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Tutorial: Selective Availability and the GPS Receiver

Selective Availability, Accuracy and the GPS Receiver

You are probably wondering what effect the reference ellipsoid shape used by the GPS receiver has on your elevation measurement. Usually this effect is expressed in terms of accuracy. You might have an idea what accuracy is, but below is an example.

The effect of the GPS receiver using the reference ellipsoid to calculate elevation is LESS ACCURACY. This means that sometimes the reference ellpsoid Model causes the GPS receiver to be less accurate. Another thing that makes the receiver less accurate is Selective Availability (S.A.).

Selective Availability and Accuracy

Selective Availability is a term used to describe the way signals from the GPS satellites in orbit around the Earth are masked. The U.S. Government controls the satellites, and uses Selective Availability to confuse the GPS receiver so it can't find your exact position.

Each satellite broadcasts a unique signal that tells the receiver the time at the satellite in space. Each satellite also has a unique position in space. The GPS receiver knows where every satellite is supposed to be, knows what time it is on the ground, and hears the signal from each satellite about what time it was in space when the signal was sent. The receiver uses all of this information to calculate the time it took for at least 4 satellite messages to travel to the Earth, and then uses the known position for those 4 (or more) satellites to figure out your latitude, longitude, and elevation.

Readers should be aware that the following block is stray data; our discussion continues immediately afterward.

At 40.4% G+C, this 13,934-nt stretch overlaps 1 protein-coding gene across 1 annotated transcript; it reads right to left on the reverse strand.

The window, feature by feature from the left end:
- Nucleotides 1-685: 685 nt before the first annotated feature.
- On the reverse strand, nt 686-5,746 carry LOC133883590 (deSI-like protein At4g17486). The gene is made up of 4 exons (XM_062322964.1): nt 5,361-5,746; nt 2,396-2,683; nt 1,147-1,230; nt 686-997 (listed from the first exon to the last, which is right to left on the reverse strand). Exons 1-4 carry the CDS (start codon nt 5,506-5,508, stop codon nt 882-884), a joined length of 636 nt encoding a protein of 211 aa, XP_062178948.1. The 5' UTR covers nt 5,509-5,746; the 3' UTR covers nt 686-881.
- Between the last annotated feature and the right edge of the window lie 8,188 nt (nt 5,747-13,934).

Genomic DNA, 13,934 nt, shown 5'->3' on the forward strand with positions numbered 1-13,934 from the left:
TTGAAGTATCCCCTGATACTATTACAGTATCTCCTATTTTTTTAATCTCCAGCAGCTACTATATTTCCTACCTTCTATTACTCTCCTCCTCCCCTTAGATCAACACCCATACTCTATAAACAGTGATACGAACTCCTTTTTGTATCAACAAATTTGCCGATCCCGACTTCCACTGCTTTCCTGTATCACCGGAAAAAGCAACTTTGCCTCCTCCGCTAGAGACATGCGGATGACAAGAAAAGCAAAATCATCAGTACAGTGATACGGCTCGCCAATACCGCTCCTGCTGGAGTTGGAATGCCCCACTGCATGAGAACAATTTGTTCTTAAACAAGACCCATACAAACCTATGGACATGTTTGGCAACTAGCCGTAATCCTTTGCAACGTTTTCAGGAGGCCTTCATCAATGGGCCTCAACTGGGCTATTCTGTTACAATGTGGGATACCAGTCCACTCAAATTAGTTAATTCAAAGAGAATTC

With Selective Availability on, the GPS receiver doesn't know what time it really is at the satellites, because the S.A. makes the satellite send the wrong time. The time the satellite sends is usually pretty close to the real time, but not exact. Without knowing the exact times at the satellites when they create their time message, the receiver cannot tell you the exact location you are trying to measure. This means the GPS receiver gives you a less accurate position because of S.A too!

Using Averages to Increase Accuracy

Let's say you took GPS measurements for a study site and you have taken 15 readings, 1 each minute for 15 minutes. As you did this exercise, the GPS readings probably seemed to wander, and so you used an average of all 15 measurements to get the position. This averaging increased the accuracy of your GPS coordinates from 100 meters to 30 meters. What does this mean?

Last modified: Tuesday, 13-May-2014 21:03:03 UTC

 

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